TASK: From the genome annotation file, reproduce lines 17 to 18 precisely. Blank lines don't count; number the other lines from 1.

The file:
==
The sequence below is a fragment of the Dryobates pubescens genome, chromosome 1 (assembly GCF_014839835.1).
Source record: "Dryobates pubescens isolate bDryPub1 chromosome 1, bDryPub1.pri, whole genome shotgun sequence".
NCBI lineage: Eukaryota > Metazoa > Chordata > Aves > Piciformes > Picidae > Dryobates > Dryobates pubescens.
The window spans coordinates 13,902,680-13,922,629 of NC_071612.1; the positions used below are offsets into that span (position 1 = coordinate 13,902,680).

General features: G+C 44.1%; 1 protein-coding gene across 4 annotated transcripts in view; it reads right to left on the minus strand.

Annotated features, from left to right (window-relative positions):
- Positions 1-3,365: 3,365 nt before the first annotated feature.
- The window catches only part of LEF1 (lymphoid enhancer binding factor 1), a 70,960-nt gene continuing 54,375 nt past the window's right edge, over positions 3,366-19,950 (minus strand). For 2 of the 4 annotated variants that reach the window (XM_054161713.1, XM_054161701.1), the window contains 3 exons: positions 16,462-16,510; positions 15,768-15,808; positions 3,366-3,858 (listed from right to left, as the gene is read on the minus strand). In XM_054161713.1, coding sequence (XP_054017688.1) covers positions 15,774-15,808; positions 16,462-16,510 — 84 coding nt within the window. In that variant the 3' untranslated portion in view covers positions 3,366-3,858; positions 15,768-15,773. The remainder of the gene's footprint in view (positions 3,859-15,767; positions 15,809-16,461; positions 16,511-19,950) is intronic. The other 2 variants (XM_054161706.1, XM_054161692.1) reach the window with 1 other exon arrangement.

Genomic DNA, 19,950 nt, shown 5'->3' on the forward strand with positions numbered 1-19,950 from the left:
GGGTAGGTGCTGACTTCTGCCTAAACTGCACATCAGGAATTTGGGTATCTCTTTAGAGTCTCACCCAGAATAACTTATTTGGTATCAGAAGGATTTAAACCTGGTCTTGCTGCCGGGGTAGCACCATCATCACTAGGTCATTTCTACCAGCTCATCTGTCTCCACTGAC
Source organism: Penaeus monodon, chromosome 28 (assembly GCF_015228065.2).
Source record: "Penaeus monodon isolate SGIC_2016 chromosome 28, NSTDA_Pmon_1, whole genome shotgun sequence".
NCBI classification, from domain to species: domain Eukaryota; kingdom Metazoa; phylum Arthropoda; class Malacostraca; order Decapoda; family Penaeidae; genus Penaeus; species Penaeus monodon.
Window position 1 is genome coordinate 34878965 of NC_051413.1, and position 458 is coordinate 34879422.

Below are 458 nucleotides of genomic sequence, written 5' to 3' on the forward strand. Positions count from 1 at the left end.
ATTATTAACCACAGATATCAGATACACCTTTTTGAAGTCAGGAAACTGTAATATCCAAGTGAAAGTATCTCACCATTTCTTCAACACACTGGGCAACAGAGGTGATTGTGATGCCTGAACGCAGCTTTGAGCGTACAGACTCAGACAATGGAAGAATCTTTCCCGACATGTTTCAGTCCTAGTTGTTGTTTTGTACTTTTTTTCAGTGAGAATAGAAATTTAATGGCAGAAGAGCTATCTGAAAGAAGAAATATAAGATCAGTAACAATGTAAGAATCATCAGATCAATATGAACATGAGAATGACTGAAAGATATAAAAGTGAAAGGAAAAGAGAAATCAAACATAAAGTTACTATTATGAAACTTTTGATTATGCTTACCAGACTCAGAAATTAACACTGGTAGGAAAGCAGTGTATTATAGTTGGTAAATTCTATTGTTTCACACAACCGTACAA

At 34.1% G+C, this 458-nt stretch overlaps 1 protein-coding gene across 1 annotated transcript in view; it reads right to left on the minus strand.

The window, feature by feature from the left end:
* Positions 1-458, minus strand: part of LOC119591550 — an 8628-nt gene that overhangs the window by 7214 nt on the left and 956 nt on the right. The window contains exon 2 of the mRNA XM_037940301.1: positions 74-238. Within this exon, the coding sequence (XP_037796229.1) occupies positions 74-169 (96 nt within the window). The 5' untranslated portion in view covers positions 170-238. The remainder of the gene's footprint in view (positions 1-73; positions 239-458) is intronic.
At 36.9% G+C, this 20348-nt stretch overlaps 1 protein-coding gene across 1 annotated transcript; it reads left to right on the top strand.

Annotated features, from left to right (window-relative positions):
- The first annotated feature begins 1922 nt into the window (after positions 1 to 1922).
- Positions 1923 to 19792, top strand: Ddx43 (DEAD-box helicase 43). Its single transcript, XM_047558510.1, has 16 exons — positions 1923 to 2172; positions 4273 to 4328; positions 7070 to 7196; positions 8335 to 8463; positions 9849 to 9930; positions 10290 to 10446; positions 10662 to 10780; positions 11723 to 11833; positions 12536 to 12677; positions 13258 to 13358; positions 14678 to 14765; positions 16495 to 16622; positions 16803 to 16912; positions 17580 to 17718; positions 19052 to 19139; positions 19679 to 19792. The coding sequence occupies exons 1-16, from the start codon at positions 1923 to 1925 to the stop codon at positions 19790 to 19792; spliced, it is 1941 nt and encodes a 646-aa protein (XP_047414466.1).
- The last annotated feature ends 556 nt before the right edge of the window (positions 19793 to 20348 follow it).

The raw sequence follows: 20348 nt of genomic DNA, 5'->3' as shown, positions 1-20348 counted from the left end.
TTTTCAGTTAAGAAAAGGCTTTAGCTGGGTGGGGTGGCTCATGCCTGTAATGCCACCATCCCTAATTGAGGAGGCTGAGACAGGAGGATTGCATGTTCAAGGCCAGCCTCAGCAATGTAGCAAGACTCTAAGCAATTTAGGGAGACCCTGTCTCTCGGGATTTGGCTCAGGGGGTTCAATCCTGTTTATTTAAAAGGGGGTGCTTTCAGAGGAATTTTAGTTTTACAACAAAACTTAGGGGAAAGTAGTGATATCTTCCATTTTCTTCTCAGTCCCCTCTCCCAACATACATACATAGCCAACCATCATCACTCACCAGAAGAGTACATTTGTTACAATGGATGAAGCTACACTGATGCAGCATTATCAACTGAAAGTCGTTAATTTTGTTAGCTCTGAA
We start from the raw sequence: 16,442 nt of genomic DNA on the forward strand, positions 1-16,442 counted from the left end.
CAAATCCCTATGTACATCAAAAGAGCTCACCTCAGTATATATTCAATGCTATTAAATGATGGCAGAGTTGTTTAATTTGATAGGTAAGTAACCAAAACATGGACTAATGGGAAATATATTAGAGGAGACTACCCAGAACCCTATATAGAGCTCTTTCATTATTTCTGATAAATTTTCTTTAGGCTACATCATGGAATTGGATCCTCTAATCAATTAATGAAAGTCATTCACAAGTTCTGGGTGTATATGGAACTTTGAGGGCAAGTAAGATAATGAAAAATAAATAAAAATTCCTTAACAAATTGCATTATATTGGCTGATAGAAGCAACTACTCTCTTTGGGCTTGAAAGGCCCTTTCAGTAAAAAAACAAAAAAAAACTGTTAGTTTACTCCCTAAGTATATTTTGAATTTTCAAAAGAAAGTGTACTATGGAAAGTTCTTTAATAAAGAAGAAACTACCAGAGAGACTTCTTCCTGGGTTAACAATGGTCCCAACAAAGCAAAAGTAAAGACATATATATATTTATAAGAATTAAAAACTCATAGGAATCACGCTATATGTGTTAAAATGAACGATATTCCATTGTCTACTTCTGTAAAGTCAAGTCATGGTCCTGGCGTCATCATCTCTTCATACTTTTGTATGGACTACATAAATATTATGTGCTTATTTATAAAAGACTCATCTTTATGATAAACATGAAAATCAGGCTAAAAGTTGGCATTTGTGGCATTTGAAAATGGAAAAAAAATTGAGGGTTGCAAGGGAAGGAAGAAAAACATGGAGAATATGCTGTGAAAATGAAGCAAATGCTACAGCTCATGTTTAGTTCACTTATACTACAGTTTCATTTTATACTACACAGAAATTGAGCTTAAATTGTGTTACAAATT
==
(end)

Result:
At 34.1% G+C, this 458-nt stretch overlaps 1 protein-coding gene across 1 annotated transcript in view; it reads right to left on the minus strand.

The window, feature by feature from the left end: